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Oughtarnid 271m,
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S Donegal/W Tyrone Area
Maximum height for area: 451 metres,   Summits in area: 11,   Maximum prominence for area: 266 metres, OSI/LPS Maps: 11, 12, 17, 6 For all tops   Highest summit: Croaghonagh, 451m
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Oughtarnid Hill Donegal County, in no lists, Granoblastic quartzofeldspathic psammite Bedrock

Height: 271m OS 1:50k Mapsheet: 11 Grid Reference: G98669 73067 This summit has been logged as climbed by 7 members. Recently by: Aidy, chalky, Garmin, Fergalh, sandman, eamonoc, Pepe
I have climbed this summit: NO (You need to be a logged-in member to change this.)

Longitude: -8.021376, Latitude: 54.605817 , Easting: 198669, Northing: 373067 Prominence: 98m,   Isolation: 6.1km,   Has trig pillar
ITM: 598618 873062,   GPS IDs, 6 char: Oghtrn, 10 char: Oughtarnid
Bedrock type: Granoblastic quartzofeldspathic psammite, (Slishwood Division, Psammitic Paragneiss)

Oughtarnid is the 1223th highest summit in Ireland. Oughtarnid is the most westerly summit in the S Donegal/W Tyrone area.

Trackback: http://mountainviews.ie/summit/1186/
COMMENTS for Oughtarnid 1 of 1
MountainViews.ie Picture about mountain Oughtarnid in area S Donegal/W Tyrone, Ireland
Picture: Drumlins to the northwest in brief light.
 
Need To Go Back For A Better Experience
by Aidy  6 Oct 2015
Weather and other circumstances can make a huge diference to the experience of a hill, and although I'd had a brilliant time a little earlier on Breesy Hill, things were less pleasurable on Oughtarnid. Starting from the west at G 97226 73311 A was maybe the wrong choice as after an initial easy stretch on a track, the surface got more difficult, with squelchy bog, and deep heather and grass, and even a fair few annoying mini peat hags. The earlier haze had also thickened to gray cloud cover, and the evening was now very dark and gloomy, making the views look flat and uninspiring. The little lough near the top provided something more interesting, but I then made an error of judgement, leaping over a high sheep fence, and badly twisting my ankle as I landed in a hidden hole. I am normally careful to plant my feet deliberately and avoid jumping or stepping down heavily on such difficult ground, and it was only my high ankled boots that prevented a broken ankle or torn ligaments. A lesson learned or reinforced! I think I will also abandon recent thoughts of switching to lighter trail runners. I could have faced real difficulty getting back down, but thankfully the twist wasn't as bad as I first thought, and the bagger in me made me hobble on to the summit. But, the pain, and difficulty of walking over such hard ground with a sore ankle meant my heart wasn't in it. The gloom didn't help, and I barely glanced at the views from the top, instead turning almost instantly to limp back down. I wil have to go back in better weather, and taking more care, to better appreciate this hill.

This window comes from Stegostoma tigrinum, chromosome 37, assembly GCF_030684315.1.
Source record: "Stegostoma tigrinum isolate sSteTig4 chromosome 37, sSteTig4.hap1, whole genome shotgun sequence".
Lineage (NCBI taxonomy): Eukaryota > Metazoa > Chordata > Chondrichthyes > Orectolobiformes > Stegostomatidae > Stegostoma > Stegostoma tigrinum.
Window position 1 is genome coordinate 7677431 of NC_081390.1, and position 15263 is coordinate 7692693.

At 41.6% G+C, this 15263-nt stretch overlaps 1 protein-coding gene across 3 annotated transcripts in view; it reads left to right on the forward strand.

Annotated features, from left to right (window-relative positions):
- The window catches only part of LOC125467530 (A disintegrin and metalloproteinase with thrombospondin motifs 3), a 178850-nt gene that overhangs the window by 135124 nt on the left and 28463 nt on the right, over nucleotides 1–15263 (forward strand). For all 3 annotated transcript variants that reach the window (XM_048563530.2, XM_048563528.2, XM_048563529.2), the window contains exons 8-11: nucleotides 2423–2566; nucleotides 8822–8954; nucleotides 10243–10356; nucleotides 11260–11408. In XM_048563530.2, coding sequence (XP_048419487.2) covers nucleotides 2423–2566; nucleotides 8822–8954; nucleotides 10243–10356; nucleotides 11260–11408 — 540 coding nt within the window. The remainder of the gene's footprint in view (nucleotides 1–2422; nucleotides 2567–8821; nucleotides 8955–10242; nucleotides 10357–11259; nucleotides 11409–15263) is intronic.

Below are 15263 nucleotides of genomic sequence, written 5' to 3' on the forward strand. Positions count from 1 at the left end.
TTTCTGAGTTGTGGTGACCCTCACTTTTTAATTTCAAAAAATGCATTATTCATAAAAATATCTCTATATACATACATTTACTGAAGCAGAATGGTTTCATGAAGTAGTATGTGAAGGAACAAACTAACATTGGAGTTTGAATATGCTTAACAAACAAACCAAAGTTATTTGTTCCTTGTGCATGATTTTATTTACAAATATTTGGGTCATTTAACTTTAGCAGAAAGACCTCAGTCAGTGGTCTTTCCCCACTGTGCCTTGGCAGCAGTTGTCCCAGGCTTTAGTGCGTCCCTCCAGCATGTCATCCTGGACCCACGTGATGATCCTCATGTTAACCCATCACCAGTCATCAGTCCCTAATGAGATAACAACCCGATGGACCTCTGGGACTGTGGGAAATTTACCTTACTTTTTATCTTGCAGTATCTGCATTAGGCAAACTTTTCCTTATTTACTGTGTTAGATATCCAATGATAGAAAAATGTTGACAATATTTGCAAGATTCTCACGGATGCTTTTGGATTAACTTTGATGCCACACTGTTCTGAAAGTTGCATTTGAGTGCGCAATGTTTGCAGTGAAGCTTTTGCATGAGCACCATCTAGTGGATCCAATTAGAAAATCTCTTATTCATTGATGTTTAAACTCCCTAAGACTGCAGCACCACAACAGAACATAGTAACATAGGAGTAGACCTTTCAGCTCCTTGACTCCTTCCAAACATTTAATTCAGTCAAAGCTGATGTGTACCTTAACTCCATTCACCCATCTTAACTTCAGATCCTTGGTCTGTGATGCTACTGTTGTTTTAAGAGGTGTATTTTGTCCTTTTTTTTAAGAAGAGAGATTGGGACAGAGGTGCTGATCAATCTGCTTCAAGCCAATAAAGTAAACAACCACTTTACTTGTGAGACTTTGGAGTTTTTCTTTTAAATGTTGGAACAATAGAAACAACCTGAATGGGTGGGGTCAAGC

There was a hint of the views to be had on the way back down as the evening sun broke through the merest gap in the clouds and lit up the drumlin country to the north and west in golden light, and made even the twisted ankle worth it. I'll still have the memory of that view long after the pain has gone! Oughtarnid will be worth a second visit for me. Trackback: http://mountainviews.ie/summit/1186/comment/18351/
Your Score: Very useful <<  >>Average
 
Open for Correction. .. by sandman   (Show all for Oughtarnid)
 
Climbing Uachtarnid .. by Pepe   (Show all for Oughtarnid)
 
(End of comment section for Oughtarnid.)

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